After Visual Studio has finished opening the solution, on your screen you should see the picture to the left.
Before running the sample, take some time to look over the solution structure, the projects that are there, and the classes inside them.
The projects "MyPublisher", "Subscriber1", and "Subscriber2" each are their own process, even though they look like regular class libraries.
The project "Messages" contains the definition of the messages that will be sent between the processes. Open the "Messages.cs" class and you'll see a class called "EventMessage" and an interface called "IEvent".
The "MyPublisher" process will be publishing each of these message alternately, every time you press the 'Enter' key in its console window.
The "Subscriber1" process will subscribe to "EventMessage" while "Subscriber2" will subscribe to the interface "IEvent". Since the class "EventMessage" implements the interface "IEvent", when the "MyPublisher" process publishes an "EventMessage", both subscribers will receive it.
When running the sample, you'll see 3 console applications open, and each of them fill up with a great deal of log messages. Hardly any of these logs represent messages sent between the processes.
Run the sample
Press 'F5' and see the 3 console applications open.
Identify the "MyPublisher" process by its window's title as shown below:
You'll want to spread out the various console windows so that you can see all three fully.
Press 'Enter' repeatedly in the "MyPublisher" processes console window, and notice how the messages appear in the other console windows - one click appearing on only one other console, the next click causing messages to be sent to both subscriber consoles.
Let's see what else NServiceBus can do...
Pick one of the subscriber processes (say Subscriber1) and close it.
Now go back the "MyPublisher" process, and press 'Enter' several more times.
Now go to Visual Studio and right-click the project of the closed subscriber, and start it up again by selecting 'Debug' and then 'Start new instance' as shown below:
Notice how the subscriber processes all the messages that were sent by the "MyPublisher" process while it was down. This is how you can be sure that even when processes or machines restart, NServiceBus will ensure that your messages don't get lost.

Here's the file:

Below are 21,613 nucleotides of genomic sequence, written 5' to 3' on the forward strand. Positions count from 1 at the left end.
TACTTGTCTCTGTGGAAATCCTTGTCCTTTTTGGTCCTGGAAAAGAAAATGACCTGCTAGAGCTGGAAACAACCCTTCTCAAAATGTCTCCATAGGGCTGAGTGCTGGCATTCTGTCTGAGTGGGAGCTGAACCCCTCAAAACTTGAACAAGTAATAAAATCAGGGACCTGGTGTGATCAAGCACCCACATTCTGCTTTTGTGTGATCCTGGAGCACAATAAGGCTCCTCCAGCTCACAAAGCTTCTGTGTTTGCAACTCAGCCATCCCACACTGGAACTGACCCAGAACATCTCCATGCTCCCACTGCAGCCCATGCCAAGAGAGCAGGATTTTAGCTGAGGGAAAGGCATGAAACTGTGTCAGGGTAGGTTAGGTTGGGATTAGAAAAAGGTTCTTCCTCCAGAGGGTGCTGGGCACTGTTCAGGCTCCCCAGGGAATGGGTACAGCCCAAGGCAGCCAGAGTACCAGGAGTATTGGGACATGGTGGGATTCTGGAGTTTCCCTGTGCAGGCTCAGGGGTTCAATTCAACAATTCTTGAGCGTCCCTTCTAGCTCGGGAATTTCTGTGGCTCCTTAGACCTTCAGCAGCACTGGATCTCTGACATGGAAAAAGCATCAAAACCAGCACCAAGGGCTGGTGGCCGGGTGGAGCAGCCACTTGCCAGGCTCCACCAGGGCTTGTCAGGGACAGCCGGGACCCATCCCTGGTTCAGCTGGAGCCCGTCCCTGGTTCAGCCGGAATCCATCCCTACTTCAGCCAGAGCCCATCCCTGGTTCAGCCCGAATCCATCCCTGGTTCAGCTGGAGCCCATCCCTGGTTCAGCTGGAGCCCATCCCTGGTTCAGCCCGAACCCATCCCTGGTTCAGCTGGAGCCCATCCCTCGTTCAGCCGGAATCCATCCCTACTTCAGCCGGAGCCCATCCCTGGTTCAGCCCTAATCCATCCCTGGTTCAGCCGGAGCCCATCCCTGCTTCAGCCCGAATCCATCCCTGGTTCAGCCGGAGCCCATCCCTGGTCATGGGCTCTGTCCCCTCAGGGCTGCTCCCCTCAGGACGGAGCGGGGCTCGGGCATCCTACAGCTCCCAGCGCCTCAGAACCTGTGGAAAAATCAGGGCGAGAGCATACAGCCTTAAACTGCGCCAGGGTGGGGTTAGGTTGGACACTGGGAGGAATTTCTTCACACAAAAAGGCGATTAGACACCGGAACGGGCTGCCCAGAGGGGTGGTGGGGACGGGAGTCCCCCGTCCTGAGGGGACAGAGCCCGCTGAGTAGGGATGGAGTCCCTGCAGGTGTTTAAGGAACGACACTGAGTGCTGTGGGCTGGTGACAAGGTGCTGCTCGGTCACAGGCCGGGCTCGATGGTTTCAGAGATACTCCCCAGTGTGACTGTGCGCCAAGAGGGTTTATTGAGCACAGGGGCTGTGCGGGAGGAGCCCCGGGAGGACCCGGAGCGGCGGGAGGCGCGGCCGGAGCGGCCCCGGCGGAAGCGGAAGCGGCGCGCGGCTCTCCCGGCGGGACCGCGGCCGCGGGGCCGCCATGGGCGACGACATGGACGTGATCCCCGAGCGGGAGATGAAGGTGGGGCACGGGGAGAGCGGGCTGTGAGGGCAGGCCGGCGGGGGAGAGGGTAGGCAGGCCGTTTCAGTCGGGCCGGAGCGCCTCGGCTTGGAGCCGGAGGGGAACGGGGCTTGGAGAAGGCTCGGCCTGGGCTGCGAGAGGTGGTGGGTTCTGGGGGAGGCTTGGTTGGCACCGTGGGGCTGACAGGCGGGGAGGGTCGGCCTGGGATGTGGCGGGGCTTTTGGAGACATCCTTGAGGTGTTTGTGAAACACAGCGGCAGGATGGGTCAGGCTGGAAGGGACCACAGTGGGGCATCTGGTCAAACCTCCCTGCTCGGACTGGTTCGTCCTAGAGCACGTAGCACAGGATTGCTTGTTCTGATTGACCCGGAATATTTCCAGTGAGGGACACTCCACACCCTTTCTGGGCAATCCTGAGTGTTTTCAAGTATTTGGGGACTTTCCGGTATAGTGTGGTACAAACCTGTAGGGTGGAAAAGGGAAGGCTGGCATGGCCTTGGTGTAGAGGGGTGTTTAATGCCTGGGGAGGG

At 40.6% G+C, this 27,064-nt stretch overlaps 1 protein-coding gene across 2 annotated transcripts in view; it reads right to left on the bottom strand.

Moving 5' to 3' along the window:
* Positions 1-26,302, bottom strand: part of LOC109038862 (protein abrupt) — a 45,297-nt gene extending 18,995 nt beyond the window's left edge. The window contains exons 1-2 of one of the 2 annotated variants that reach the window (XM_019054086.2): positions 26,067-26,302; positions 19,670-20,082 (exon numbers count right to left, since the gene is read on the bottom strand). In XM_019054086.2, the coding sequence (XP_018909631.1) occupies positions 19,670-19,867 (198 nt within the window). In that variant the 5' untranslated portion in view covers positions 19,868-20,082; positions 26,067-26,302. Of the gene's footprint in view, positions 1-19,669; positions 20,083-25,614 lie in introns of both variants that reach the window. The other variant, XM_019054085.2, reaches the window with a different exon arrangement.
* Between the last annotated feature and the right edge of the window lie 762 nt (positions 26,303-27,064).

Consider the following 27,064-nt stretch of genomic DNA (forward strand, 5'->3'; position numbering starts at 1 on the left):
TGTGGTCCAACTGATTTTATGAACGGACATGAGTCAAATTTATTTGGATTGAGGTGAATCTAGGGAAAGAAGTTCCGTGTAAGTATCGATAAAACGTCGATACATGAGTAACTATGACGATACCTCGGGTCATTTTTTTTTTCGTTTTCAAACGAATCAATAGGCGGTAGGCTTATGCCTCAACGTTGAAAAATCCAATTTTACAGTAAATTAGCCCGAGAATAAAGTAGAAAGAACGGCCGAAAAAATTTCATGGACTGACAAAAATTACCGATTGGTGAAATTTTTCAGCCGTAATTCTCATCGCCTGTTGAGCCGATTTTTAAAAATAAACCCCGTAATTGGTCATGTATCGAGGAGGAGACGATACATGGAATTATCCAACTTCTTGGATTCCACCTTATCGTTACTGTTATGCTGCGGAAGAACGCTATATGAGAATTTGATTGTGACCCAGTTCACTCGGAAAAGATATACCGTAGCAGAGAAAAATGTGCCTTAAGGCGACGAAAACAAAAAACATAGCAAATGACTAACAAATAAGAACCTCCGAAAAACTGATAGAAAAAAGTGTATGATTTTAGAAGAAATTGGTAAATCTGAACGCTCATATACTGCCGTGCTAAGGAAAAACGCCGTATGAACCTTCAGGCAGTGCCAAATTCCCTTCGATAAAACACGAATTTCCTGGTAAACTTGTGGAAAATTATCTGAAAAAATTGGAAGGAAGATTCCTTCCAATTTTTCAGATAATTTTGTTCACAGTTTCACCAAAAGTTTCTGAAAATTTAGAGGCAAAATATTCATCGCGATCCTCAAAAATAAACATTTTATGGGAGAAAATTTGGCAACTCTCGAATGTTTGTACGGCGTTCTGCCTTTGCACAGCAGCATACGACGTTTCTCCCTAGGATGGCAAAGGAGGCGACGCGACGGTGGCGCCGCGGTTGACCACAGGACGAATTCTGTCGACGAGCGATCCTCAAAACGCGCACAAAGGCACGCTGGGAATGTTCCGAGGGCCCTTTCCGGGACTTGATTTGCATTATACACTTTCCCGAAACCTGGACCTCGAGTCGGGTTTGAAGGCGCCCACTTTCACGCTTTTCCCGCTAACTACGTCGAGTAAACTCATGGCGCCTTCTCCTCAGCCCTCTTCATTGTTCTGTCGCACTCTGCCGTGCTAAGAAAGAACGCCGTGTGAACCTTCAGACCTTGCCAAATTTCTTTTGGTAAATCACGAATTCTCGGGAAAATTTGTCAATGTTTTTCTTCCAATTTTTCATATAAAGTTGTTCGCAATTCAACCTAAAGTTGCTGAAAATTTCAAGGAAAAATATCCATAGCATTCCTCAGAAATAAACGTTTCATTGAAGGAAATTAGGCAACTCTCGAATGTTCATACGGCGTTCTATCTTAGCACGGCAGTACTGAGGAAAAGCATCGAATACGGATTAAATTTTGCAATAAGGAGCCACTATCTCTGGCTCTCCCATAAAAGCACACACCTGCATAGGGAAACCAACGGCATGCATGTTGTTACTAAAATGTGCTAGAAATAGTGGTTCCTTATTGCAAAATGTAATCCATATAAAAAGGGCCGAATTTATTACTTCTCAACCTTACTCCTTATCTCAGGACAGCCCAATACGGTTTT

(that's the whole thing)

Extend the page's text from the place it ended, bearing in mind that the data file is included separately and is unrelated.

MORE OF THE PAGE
Now let's examine some more failure scenarios.
Restart the "MyPublisher" process and bringing it up again as described above.
Press 'Enter' several times in the publisher's console window.
Notice that the subscribers aren't receiving these events anymore. You might not have expected this. It is reasonable to assume that a publisher "remember" its subscribers even if it restarts. That would require that a publisher store which events each subscriber wants to receive on some durable medium.
Luckily, NServiceBus comes with 2 durable subscription storage options in addition to the default in-memory storage - one makes use of MSMQ, the other makes use of a database.
The MSMQ option is suitable for integration environments where you want to test out various kinds of fault scenarios but don't require scalability. If you want to scale out a publisher over multiple machines the MSMQ subscription storage will not work correctly - for that, you need to use the DB subscription storage.
Switching from the in-memory storage to the others suitable for integration and production is done through the use of "profiles". These are preconfigured combinations of infrastructure technologies suitable for various scenarios. Let's change the publisher's profile to integration.
Go back to Visual Studio and stop debugging, double click the "Properties" node immediately under the "MyPublisher" process, and then click the "Debug" tab. In the "Start Options" section, in the "Command line arguments" textbox enter "NServiceBus.Integration" as shown below:
Now press "F5" again, press 'Enter' several times in the publisher's console, check that the events are showing up at the subscribers. Now restart the publisher.
This time when you press 'Enter' in the publisher's console, you should see the subscribers still receive those events.
Scale out your publishers and subscribers.
See the other NServiceBus pieces which handle this for you in how pub/sub works.
See the other samples.